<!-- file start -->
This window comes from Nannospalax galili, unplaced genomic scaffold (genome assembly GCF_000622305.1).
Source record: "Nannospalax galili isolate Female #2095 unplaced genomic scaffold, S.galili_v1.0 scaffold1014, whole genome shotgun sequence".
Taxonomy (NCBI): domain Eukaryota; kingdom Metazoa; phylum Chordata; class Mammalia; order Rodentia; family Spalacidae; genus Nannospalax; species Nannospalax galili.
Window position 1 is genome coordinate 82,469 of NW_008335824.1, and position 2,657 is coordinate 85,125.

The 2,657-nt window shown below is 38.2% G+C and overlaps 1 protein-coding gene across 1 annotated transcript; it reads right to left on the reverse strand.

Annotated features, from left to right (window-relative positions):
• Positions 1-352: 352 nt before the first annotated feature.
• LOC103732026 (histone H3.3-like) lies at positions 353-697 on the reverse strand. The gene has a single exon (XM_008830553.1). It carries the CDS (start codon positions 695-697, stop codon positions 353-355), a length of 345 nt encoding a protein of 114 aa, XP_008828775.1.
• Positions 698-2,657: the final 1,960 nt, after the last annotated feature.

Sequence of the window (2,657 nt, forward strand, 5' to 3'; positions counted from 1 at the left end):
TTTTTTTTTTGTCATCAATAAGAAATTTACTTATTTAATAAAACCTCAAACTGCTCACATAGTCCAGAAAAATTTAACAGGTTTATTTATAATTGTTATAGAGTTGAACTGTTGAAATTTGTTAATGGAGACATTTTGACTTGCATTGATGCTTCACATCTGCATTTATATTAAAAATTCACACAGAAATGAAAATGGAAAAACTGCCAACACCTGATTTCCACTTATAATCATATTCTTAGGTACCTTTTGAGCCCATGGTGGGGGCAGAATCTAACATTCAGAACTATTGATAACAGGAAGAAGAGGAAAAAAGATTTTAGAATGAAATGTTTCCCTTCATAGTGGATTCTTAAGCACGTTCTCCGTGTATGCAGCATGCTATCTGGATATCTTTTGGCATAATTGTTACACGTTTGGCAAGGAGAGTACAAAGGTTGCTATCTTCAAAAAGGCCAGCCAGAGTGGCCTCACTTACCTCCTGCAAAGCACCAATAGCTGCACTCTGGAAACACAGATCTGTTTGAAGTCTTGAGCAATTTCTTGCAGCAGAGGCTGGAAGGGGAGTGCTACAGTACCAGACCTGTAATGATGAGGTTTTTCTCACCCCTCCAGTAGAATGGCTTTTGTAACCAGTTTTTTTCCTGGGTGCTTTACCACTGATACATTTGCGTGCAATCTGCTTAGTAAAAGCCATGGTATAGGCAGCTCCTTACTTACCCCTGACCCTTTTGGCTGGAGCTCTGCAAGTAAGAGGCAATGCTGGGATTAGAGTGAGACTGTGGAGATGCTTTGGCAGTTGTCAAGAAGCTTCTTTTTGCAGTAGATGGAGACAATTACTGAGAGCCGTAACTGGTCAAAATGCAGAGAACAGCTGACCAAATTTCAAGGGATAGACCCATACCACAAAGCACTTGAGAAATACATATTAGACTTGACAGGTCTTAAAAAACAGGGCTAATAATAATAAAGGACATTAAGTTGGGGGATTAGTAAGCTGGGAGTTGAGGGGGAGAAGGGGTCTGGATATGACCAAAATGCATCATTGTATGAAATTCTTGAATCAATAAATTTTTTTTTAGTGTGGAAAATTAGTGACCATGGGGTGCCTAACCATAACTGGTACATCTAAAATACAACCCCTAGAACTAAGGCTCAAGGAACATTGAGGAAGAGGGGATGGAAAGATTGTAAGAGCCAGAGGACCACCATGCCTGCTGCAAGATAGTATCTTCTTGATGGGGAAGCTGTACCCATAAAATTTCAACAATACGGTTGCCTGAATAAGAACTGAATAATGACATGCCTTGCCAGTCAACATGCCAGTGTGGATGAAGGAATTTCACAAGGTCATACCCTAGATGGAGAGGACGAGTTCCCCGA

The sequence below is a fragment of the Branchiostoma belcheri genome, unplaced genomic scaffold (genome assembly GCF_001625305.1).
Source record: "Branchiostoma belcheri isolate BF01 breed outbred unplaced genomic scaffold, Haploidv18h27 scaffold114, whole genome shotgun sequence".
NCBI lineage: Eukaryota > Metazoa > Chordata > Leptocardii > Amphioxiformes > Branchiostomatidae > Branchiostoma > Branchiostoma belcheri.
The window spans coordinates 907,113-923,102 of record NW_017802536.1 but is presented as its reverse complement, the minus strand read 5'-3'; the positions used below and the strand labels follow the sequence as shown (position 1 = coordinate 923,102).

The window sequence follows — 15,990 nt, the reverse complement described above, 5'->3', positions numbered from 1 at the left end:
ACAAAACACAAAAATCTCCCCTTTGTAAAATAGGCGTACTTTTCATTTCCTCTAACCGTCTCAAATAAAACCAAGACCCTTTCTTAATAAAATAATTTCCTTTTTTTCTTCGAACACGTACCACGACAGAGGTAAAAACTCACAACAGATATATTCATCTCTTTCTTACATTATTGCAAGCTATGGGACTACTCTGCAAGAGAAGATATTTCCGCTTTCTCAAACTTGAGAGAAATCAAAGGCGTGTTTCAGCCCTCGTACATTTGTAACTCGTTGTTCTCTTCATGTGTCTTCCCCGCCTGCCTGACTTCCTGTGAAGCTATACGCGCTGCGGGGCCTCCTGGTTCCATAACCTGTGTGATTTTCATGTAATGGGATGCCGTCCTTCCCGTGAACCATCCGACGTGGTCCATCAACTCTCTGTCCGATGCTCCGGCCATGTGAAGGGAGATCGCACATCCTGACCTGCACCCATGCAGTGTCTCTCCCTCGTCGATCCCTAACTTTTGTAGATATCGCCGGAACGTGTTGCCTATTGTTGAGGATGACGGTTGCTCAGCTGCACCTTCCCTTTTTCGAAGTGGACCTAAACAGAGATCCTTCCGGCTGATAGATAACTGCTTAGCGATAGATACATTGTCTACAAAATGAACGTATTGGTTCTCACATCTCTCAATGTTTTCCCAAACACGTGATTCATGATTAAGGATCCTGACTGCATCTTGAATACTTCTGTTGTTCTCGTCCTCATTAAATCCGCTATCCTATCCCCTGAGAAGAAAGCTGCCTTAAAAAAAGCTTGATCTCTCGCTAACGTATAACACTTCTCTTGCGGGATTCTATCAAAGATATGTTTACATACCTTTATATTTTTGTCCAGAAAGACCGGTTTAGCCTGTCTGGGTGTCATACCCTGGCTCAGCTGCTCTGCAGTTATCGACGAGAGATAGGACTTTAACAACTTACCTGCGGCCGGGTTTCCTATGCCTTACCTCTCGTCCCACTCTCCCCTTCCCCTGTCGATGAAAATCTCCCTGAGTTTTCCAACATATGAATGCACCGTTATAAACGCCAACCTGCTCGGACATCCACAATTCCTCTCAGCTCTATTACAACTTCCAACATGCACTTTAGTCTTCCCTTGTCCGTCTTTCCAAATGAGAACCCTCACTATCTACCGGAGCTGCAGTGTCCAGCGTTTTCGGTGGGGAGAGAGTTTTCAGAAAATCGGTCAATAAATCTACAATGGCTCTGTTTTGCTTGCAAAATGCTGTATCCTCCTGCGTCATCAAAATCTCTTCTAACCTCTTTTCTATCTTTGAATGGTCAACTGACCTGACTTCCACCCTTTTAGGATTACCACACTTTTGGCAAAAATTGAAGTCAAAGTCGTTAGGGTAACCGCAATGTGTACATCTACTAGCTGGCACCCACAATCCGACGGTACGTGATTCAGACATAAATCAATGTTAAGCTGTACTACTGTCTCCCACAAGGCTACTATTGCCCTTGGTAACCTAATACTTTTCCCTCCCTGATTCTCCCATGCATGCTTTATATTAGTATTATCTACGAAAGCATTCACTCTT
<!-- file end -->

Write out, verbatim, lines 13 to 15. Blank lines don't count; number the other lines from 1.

Source record: "Branchiostoma belcheri isolate BF01 breed outbred unplaced genomic scaffold, Haploidv18h27 scaffold114, whole genome shotgun sequence".
NCBI lineage: Eukaryota > Metazoa > Chordata > Leptocardii > Amphioxiformes > Branchiostomatidae > Branchiostoma > Branchiostoma belcheri.
The window spans coordinates 907,113-923,102 of record NW_017802536.1 but is presented as its reverse complement, the minus strand read 5'-3'; the positions used below and the strand labels follow the sequence as shown (position 1 = coordinate 923,102).